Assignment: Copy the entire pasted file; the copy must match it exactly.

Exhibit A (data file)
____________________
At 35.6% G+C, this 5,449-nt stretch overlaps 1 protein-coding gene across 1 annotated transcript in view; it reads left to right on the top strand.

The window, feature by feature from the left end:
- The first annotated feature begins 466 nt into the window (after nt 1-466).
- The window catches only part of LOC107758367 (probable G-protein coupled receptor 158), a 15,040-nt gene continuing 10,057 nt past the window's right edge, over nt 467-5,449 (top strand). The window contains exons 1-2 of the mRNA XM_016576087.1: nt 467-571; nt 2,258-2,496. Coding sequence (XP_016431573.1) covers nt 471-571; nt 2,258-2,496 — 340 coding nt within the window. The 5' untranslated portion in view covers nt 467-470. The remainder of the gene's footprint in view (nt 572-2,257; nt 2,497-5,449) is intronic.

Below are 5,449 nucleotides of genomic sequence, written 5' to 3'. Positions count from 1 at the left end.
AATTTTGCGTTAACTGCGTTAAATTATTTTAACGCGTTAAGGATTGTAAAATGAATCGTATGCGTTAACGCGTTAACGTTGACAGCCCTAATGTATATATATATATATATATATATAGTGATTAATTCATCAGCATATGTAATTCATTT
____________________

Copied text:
At 35.6% G+C, this 5,449-nt stretch overlaps 1 protein-coding gene across 1 annotated transcript in view; it reads left to right on the top strand.

The window, feature by feature from the left end:
- The first annotated feature begins 466 nt into the window (after nt 1-466).
- The window catches only part of LOC107758367 (probable G-protein coupled receptor 158), a 15,040-nt gene continuing 10,057 nt past the window's right edge, over nt 467-5,449 (top strand). The window contains exons 1-2 of the mRNA XM_016576087.1: nt 467-571; nt 2,258-2,496. Coding sequence (XP_016431573.1) covers nt 471-571; nt 2,258-2,496 — 340 coding nt within the window. The 5' untranslated portion in view covers nt 467-470. The remainder of the gene's footprint in view (nt 572-2,257; nt 2,497-5,449) is intronic.

Below are 5,449 nucleotides of genomic sequence, written 5' to 3'. Positions count from 1 at the left end.
AATTTTGCGTTAACTGCGTTAAATTATTTTAACGCGTTAAGGATTGTAAAATGAATCGTATGCGTTAACGCGTTAACGTTGACAGCCCTAATGTATATATATATATATATATATATAGTGATTAATTCATCAGCATATGTAATTCATTT